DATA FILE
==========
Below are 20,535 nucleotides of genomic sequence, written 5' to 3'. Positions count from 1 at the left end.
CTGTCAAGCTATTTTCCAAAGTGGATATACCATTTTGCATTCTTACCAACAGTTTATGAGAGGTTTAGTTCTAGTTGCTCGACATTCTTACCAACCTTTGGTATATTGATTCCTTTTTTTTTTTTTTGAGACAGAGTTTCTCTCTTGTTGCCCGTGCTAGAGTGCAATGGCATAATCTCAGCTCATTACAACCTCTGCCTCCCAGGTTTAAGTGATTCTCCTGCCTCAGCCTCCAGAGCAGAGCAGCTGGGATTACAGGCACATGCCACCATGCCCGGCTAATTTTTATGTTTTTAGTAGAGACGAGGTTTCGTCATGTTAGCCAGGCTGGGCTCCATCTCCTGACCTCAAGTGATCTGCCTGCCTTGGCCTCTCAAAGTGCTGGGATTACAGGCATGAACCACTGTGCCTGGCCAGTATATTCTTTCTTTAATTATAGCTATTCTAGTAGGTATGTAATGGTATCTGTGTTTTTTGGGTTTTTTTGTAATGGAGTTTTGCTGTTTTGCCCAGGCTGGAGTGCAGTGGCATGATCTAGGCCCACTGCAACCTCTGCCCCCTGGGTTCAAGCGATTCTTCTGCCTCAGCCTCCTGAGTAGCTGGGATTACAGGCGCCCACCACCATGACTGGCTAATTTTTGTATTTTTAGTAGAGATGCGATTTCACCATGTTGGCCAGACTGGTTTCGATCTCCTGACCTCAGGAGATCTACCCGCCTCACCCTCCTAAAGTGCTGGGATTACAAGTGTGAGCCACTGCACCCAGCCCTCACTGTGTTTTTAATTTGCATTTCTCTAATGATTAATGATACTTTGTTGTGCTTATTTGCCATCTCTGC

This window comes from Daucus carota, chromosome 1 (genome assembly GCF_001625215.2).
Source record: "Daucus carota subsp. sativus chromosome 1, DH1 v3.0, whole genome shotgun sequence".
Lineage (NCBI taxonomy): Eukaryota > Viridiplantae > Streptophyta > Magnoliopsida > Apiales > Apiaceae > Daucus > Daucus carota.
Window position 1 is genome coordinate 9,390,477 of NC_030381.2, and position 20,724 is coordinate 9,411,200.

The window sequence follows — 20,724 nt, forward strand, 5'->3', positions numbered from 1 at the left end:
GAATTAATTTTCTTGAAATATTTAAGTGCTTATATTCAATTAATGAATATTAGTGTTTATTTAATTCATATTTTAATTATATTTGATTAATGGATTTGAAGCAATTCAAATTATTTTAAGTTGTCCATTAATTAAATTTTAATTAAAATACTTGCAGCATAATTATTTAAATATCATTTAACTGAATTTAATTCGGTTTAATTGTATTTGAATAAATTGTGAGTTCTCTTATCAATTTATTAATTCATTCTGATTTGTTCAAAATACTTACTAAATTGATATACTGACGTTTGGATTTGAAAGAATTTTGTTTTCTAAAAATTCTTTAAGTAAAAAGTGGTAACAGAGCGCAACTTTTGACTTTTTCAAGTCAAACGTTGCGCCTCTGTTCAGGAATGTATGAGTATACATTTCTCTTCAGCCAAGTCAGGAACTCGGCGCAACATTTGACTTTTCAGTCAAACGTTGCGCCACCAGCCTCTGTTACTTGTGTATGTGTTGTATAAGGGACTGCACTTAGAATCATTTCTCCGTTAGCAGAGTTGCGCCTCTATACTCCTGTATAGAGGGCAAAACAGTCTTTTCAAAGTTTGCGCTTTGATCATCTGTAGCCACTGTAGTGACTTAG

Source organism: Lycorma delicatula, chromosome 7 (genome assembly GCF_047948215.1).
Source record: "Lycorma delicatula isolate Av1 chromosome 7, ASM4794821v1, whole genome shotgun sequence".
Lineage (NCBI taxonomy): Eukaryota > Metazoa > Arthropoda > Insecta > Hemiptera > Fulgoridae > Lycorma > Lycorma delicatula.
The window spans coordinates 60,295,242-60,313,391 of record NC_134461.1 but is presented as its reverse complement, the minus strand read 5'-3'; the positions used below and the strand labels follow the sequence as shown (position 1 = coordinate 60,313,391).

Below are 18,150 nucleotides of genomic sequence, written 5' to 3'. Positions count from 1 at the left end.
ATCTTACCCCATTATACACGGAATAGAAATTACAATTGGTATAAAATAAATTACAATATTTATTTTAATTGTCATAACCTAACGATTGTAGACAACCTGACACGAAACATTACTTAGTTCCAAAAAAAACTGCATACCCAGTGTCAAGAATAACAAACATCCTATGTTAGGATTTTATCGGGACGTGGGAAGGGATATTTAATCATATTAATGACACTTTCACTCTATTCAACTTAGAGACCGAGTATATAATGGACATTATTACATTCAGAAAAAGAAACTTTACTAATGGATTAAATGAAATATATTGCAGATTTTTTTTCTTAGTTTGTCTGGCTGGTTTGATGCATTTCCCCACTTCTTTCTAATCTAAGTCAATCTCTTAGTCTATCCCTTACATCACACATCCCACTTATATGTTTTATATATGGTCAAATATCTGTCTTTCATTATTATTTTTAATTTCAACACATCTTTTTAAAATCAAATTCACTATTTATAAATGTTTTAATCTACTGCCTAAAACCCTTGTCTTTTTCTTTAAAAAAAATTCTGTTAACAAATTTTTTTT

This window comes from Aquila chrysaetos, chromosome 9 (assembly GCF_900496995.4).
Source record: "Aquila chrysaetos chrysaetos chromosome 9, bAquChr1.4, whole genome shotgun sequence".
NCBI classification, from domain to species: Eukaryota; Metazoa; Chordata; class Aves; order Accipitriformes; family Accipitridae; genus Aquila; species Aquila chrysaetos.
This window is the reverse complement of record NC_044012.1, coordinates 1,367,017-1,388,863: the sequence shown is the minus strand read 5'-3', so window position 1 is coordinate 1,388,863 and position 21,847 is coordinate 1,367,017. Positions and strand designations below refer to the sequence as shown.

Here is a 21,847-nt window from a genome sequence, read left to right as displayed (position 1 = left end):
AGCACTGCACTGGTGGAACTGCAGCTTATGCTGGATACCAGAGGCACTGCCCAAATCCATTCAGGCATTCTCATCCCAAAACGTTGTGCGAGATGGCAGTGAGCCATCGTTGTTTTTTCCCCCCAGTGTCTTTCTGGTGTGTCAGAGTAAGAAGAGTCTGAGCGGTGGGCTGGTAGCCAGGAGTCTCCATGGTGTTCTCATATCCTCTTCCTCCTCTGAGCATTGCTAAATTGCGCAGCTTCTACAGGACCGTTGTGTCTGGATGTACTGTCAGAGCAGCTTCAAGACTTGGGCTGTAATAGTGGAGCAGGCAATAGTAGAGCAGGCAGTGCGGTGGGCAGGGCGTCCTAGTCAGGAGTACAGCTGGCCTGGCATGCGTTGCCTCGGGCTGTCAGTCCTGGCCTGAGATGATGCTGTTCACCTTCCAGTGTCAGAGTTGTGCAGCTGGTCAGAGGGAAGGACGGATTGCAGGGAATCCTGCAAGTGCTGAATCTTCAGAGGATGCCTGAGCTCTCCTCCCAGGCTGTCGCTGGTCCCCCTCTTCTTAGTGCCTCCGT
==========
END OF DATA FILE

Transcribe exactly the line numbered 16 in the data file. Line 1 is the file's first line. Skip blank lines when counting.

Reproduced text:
Source record: "Aquila chrysaetos chrysaetos chromosome 9, bAquChr1.4, whole genome shotgun sequence".